An XOR-Join waits for an arriving token on one of its incoming arcs, which is then propagated to the outgoing arc and activates the successor. But for an XOR-Join there is an additional condition: The XOR-Join must not activate its successor, if there is or there could arrive a token on one of the other incoming arcs. Whether it is possible that a token arrive on one of the other arcs or not depends on the overall behaviour of the EPC and cannot be checked locally. Therefore, the semantics of the XOR-Join connector is called non-local. [1]

The non-local semantic is a central characteristic of a XOR Operator add leads to a tradeoff. [14] On the one hand the non-local semantic helps to simplify many models, but on the other hand it results in a lack of satisfactory formalization.[15] The non-local semantic is comprehensively discussed in the literature and there are different suggestions and approaches to overcome this problem.[15][16][17]

Semantic Representation

XML Representation

<xs:complexType name="typeXOR">
		<xs:element name="documentation" type="xs:anyType" minOccurs="0"/>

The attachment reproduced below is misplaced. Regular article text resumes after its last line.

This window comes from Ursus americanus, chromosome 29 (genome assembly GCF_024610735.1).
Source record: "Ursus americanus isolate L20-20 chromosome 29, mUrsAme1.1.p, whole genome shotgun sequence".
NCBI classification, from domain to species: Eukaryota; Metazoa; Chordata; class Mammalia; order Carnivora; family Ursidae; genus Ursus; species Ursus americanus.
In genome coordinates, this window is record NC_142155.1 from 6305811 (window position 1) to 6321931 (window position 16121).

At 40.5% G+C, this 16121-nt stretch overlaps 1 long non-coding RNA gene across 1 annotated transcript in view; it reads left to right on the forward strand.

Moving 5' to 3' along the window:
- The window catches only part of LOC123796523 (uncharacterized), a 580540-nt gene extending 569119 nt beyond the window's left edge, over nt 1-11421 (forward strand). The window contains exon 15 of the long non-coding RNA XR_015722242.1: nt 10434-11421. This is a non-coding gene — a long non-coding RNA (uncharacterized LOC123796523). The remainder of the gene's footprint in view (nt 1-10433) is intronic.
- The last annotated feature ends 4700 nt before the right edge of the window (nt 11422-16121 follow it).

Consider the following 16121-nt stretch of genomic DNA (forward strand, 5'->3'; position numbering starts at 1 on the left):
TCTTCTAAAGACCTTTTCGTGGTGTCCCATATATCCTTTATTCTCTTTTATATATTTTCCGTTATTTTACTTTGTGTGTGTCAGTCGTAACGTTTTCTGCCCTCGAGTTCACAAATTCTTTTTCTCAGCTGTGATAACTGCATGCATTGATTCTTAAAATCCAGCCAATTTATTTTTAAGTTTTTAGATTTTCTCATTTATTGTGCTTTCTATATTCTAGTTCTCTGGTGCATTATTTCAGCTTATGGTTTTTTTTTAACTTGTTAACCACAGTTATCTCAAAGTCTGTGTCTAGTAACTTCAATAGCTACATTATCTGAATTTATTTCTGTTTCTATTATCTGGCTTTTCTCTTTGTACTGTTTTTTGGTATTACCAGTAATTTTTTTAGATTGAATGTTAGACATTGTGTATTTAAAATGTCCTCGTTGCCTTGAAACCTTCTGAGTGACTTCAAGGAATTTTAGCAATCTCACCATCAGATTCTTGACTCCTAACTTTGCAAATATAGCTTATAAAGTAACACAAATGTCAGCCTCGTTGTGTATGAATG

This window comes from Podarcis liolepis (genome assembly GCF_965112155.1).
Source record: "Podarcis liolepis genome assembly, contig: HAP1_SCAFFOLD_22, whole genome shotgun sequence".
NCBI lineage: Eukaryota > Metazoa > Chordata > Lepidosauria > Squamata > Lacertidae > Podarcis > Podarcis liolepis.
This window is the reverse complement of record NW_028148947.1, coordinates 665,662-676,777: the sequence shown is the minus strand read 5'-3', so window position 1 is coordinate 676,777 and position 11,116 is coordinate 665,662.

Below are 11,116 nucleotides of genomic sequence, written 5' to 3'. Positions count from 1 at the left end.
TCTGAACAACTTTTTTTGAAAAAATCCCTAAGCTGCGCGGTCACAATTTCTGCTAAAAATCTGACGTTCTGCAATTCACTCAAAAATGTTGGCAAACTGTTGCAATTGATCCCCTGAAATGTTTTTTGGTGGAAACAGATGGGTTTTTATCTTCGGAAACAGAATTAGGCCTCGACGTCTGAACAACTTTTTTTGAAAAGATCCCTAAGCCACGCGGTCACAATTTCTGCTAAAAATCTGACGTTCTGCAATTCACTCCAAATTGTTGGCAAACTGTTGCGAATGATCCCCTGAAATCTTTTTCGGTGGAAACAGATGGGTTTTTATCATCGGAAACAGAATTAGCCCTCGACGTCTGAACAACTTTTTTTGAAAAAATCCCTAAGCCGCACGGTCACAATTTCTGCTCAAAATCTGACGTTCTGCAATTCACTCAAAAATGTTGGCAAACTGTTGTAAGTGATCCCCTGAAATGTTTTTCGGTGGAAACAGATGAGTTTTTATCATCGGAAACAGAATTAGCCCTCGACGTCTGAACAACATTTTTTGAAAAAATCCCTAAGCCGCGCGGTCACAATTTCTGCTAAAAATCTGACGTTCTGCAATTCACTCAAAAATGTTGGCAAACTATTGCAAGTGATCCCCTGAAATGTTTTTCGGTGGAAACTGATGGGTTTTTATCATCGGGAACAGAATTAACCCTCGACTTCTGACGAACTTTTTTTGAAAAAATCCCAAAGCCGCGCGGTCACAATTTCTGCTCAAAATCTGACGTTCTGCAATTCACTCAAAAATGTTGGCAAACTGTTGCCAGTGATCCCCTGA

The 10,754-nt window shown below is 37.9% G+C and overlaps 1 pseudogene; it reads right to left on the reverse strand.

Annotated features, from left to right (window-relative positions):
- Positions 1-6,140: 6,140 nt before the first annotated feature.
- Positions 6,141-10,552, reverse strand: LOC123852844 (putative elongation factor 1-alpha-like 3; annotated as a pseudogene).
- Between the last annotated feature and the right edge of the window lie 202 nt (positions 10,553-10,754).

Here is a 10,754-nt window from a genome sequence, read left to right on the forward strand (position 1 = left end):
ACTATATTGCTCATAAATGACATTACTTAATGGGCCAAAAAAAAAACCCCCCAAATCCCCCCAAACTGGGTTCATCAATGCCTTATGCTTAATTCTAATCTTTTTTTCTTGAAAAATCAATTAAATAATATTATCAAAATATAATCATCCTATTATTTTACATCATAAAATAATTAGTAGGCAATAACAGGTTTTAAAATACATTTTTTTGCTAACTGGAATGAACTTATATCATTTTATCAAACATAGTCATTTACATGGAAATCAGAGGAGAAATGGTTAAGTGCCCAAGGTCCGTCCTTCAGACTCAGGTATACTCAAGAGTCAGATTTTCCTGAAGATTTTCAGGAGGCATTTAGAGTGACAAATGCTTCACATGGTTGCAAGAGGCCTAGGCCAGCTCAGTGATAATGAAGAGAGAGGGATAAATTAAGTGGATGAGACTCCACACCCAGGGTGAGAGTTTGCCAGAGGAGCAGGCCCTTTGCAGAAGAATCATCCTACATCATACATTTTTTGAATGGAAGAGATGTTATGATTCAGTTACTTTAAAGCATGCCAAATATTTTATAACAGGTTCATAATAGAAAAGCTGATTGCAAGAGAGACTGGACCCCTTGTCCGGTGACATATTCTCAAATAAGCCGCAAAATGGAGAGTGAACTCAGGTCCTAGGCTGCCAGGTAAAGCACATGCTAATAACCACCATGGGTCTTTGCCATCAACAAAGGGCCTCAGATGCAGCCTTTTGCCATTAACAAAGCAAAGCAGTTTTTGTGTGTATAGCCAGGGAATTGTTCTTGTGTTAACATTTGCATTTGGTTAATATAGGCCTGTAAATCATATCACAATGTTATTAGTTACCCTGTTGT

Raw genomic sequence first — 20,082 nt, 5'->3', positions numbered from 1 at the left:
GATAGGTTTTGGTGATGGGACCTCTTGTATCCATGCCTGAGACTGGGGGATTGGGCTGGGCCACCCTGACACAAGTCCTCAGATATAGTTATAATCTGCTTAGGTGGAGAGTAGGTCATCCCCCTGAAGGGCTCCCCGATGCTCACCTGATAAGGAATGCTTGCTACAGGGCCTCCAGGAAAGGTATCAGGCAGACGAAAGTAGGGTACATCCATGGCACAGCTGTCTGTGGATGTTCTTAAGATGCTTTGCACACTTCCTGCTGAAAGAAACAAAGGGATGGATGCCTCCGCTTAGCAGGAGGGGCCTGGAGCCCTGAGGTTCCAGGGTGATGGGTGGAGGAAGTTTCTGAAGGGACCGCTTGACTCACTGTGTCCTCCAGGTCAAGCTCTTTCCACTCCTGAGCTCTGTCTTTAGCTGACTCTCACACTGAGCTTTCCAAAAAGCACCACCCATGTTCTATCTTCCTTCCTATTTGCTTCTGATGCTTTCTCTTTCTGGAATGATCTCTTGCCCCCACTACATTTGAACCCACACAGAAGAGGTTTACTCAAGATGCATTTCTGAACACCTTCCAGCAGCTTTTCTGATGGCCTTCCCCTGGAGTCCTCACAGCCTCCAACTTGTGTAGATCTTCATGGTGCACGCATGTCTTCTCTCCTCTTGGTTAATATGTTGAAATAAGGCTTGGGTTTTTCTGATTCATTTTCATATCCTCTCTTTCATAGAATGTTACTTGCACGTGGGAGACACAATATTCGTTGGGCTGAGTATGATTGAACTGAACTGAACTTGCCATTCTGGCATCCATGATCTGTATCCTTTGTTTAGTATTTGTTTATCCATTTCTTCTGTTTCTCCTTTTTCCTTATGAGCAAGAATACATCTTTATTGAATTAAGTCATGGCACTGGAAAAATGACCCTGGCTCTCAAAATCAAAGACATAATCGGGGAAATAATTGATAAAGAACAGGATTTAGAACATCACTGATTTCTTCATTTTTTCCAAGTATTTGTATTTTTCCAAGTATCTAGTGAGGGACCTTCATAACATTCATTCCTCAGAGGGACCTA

<xs:element name="toolInfo" type="xs:anyType" minOccurs="0"/>
		<xs:element name="name" type="xs:string" minOccurs="0"/>
		<xs:element name="description" type="xs:string" minOccurs="0"/>
		<xs:choice minOccurs="0">
			<xs:element name="graphics" type="epml:typeGraphics"/>
		<xs:choice minOccurs="0">
			<xs:element name="syntaxInfo">
					<xs:attribute name="implicitType">
							<xs:restriction base="xs:string">
								<xs:enumeration value="xorFunctionEventSplit"/>
								<xs:enumeration value="xorFunctionEventJoin"/>
								<xs:enumeration value="xorEventFunctionJoin"/>
		<xs:choice minOccurs="0" maxOccurs="unbounded">
			<xs:element name="attribute" type="epml:typeAttribute"/>
	<xs:attribute name="id" type="xs:positiveInteger" use="required"/>
	<xs:attribute name="defRef" type="xs:positiveInteger" use="optional"/>


  • [1] ^ 1 2 N. Cuntz and E. Kindler, “On the Semantics of EPCs: Efficient Calculation and Simulation,” Bus. Process Manag., pp. 398–403, 2005.
  • [2] ^ B. F. van Dongen, R. M. Dijkman, and J. Mendling, “Measuring Similarity between Business Process Models,” Adv. Inf. Syst. Eng., vol. 5074, pp. 450–464, 2008.
  • [3] ^ J. Dehnert, J. Dehnert, P. Rittgen, and P. Rittgen, “Relaxed soundness of business processes,” Lect. notes Comput. Sci., pp. 157–170, 2001.